There is no point in writing about What had happened in the past. What one has to do is to prevent such thing in the future. JR, Prabaharan and Mahinda did not understand geopolitics and met with their fate.
Srilanka cannot do anything which will affect the security concerns of India. Any amount of India bashing will not change this situation. Srilanka cannot move away from India and has to accept this reality.
Interference by India will continue, because a part of land in Colombo port has been sold to China by last government under an international agreement, which cannot be unilaterally abrogated by Srilanka.
China is now a wounded animal, being virtually ditched by present government to please India and west, and will not wait idly watching things happen. We cannot rule out any actions in the future by China.
I hope that Tamil extremists will not fall into China trap or anti-Indian officials in foreign ministry mislead the government to take an antagonistic stand. Both these will lead to catastrophic result.
Bandu de Silva / June 15, 2015
Did Blacklash start polemics with the intention of pulling down BdeS to his level? How he forgets he was the Author of polemics!Isn’t it like the burglar joining the crowd chasing after him and chasing after an imaginary burglar shouting “Onna Hora”?
B de S
backlash / June 15, 2015
As to De Silva’s “level” he refers to here, does he want us to applaud him for such tasteless and warped statements as “key posts like London, Paris, Bonn and Cairo were held by Tamils..” and the unfortunate comments on Lakshmi Naganathan. What’s wrong if they were able and efficient. Is De Silva trying to gain the attention of the BBS and the Sinhala Buddhist extremists? This is not the quality and decency expected of those who want others to see them as quintessential diplomats from a plural country.
Bandu de Silva / June 16, 2015
Rather than waste my time on crap written by a nincompoop, I thought of turning my mind on what you wrote about the Foreign Office being kept out of the [final]discussion on the Accord. I remember, however, that Indian diplomats engaged the Foreign Ministry officials asking for concessions for India on Trincomalee harbour long before they came into the picture as mediator over the Tamil issue..I was told this by Jayanath Rajapaksa who was the Area Director. Incidentally, Dixit referred to him virtually as tough nut to crack.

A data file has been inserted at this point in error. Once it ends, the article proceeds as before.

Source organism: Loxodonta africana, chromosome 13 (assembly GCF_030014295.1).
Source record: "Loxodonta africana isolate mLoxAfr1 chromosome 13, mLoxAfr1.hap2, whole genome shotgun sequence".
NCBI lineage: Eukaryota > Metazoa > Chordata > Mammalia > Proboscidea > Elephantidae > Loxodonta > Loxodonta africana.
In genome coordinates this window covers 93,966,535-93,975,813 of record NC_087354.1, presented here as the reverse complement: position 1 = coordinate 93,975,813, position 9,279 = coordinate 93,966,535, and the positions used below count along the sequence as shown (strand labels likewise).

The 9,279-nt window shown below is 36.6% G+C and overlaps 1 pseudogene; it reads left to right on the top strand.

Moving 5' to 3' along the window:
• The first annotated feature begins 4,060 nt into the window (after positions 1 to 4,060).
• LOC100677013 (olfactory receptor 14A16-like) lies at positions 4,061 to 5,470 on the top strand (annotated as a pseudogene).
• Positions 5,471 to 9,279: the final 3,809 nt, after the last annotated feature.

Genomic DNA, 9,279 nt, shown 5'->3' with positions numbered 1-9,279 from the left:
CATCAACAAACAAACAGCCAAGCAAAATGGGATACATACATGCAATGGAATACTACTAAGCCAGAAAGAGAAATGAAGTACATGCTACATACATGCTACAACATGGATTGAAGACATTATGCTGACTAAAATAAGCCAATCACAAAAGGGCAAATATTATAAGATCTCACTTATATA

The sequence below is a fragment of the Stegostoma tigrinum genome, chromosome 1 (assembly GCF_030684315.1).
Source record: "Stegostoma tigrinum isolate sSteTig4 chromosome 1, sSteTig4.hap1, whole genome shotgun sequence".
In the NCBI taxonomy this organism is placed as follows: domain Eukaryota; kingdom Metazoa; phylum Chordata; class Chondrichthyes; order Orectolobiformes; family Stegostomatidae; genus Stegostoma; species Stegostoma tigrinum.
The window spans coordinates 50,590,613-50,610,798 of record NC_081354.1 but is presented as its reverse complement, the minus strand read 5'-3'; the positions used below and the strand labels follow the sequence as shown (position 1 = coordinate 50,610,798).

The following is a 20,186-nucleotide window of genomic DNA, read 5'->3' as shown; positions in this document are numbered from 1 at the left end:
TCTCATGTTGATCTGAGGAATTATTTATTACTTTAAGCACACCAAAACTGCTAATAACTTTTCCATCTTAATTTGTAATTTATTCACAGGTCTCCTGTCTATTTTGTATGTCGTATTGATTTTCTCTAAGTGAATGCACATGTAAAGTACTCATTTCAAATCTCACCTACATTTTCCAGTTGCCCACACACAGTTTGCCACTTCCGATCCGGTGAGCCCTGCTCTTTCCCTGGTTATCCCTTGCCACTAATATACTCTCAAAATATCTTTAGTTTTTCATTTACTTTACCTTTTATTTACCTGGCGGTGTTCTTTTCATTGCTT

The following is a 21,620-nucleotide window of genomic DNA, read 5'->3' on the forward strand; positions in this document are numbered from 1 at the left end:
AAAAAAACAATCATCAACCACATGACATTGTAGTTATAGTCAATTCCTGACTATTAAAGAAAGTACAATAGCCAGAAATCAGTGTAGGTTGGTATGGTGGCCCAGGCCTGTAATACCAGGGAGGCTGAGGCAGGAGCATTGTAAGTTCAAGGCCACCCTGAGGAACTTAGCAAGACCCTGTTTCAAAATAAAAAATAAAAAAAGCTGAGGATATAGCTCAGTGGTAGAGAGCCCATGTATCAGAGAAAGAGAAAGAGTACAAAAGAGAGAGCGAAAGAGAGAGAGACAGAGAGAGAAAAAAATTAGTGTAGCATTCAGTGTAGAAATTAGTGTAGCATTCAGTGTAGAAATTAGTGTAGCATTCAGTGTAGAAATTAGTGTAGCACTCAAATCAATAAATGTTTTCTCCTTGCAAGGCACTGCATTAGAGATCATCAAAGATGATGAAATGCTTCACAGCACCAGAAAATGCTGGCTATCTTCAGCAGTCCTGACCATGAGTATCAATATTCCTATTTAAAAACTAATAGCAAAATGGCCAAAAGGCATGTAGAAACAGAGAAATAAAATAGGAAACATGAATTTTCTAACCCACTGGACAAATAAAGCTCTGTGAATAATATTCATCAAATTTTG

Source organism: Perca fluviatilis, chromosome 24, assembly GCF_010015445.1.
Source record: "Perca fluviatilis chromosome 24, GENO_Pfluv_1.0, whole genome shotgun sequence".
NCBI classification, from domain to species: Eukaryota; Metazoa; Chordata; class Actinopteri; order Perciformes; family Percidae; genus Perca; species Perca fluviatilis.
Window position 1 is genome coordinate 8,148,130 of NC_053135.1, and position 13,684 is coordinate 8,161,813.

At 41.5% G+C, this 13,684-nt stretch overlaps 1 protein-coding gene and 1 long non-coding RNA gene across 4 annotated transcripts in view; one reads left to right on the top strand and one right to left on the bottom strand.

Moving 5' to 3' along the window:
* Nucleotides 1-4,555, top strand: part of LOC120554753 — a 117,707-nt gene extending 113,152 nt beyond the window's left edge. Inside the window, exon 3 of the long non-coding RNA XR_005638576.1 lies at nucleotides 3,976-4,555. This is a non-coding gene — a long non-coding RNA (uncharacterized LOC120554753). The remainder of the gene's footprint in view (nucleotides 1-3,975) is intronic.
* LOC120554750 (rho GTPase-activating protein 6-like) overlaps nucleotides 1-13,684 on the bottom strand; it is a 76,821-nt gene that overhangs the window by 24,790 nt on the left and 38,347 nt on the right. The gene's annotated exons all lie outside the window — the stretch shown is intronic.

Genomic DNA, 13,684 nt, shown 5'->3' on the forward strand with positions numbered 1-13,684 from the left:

As for the Accord itself, I came across a scrap from an extensive article I wrote entitled :”Foreign Policy Making in Sri Lanka: Persona behind the scene”, for Lorna Dewaraja’s compilation in honour of Vernon Mendis, which was not included finally as it turned out to be a virtual book by itself.(The text must be still with the Bandaranaike Institute of Diplomatic Training).
The following excerpt I came across with my papers might show that the practice was not confined to a country like Sri Lanka. it happened very much in US under President Lyndon Johnson during the Dominican Crisis.(sic)
“As a result of this even the hierarchical arrangement for foreign policy making which had earlier devised a formula for sharing responsibility between the President and the Congress in the formulation and the conduct of foreign policy, had changed so much so that Presidential power has not only impinged on the role assigned the legislature to some extent, but on the field of traditional diplomats in charge of foreign relations. The latter situation is illustrated by William Turpin (in his article” Foreign Relations:No; Foreign Policy: Yes>”, published in Foreign Policy Journal, No 8,Fall 1972, pp 56-61), who quoted the Desk Officer in the State Department who said during the Dominican crisis, of 1964, ‘On Friday I was Dominican Desk Officer; by Friday evening [Dean ] Rusk was; and by Sunday, Lyndon Johnson was”.
backlash / June 16, 2015
Was it because their advise for many years within was considered “crap” and so rejected that “nimcompoops” in the Foreign Ministry remained unrecognised for decades by different administrations. It is sad they have to now carry their tales “outside” seeking sympathy and even descend to communalism for solace.
Bandu de Silva / June 17, 2015